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Atlantic City is a city in Atlantic County, New Jerseymarker, United Statesmarker. Famous for its boardwalk, casino gambling, sandy beaches, shopping centers, view of the Atlantic Ocean, and as the inspiration for the board game Monopoly, Atlantic City is a resort community located on Absecon Islandmarker on the coast of the Atlantic Oceanmarker. As of 2008, the city has a population of 35,770, with 266,268 people living in the Atlantic City–Hammontonmarker metropolitan statistical area. Other municipalities on the island are Ventnor Citymarker, Margate Citymarker, and Longportmarker. The main routes into Atlantic City are the Black Horse Pike (US 322/40), White Horse Pike (US 30) and the Atlantic City Expressway. Atlantic City borders Absecon, Brigantine, Pleasantville, Ventnor and West Atlantic City (part of Egg Harbor Township).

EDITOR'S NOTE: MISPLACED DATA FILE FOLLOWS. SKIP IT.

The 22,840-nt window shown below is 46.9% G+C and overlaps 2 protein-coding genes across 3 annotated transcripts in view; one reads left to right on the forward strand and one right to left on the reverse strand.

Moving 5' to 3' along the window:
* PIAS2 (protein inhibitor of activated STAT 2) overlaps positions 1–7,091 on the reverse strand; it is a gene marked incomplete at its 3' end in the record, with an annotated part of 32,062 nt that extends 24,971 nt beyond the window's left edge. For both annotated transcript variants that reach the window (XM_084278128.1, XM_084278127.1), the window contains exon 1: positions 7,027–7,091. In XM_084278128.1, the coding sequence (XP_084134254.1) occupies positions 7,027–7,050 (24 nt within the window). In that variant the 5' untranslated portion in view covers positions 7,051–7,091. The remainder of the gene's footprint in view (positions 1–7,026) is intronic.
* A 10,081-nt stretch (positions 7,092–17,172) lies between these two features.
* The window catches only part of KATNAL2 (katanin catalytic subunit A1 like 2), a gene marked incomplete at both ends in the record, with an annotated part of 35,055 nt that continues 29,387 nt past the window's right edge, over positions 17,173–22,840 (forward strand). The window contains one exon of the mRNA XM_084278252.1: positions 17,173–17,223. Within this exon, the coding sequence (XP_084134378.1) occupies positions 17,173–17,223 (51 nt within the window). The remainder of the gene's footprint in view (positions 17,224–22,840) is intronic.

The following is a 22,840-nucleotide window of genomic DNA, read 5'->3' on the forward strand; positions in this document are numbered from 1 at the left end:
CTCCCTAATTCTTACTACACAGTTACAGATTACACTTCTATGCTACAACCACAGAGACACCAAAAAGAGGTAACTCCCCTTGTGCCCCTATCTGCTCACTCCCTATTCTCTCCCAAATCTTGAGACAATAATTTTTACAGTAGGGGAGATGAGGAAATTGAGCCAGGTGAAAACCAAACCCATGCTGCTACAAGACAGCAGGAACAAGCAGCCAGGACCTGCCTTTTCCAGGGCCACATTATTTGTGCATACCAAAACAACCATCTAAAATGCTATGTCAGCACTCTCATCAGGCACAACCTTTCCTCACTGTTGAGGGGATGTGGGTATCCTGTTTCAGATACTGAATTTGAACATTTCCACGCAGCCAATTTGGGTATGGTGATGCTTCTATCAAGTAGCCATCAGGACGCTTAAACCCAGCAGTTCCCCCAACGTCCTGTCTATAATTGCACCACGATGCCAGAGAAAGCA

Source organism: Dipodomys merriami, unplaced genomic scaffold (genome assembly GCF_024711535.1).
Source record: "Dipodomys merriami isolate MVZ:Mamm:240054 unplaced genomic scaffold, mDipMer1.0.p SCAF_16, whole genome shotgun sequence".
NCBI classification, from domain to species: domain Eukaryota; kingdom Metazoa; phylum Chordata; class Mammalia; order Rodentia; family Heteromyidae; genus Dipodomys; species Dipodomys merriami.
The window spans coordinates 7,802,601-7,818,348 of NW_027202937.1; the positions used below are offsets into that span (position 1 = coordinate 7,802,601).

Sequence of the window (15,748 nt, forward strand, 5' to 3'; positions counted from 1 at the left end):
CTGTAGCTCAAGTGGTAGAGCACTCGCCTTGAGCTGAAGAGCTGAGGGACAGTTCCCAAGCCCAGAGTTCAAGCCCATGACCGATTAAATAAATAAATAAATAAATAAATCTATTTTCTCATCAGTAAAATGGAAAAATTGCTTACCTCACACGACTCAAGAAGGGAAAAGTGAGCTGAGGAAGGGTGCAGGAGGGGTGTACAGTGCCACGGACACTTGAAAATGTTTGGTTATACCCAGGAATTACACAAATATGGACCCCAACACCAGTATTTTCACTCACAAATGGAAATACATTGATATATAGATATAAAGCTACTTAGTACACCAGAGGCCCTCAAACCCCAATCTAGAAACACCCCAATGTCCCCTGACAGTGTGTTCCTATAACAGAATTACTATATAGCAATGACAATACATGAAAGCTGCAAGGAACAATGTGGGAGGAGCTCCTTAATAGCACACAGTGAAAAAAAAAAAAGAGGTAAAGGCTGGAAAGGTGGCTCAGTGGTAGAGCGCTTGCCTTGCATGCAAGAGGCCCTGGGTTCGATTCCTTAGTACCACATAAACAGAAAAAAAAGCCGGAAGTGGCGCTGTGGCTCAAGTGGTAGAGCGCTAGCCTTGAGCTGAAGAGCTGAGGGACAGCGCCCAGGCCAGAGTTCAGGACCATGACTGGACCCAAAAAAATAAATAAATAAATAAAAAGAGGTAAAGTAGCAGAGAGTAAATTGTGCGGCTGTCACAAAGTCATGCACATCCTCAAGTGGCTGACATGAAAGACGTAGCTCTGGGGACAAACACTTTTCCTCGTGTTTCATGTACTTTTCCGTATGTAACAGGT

Atlantic City was incorporated on May 1, 1854 by an act of the New Jersey Legislature. The new city contained portions of Egg Harbor Townshipmarker and Galloway Townshipmarker.

Atlantic City contains distinct neighborhoods or districts. The communities are known as: The North Inlet, The South Inlet, Bungalow Park, the Marina District, Venice Park, Downtown (Midtown), Ducktown, Chelsea, and Chelsea Heights.


Atlantic City has always been a resort town. Its location in South Jersey, hugging the Atlantic Ocean between marshlands and islands, presented itself as prime real estate for developers. The city was incorporated in 1854, the same year in which train service began, linking this remote parcel of land with Philadelphiamarker. Atlantic City became a popular beach destination because of its proximity to Philadelphia.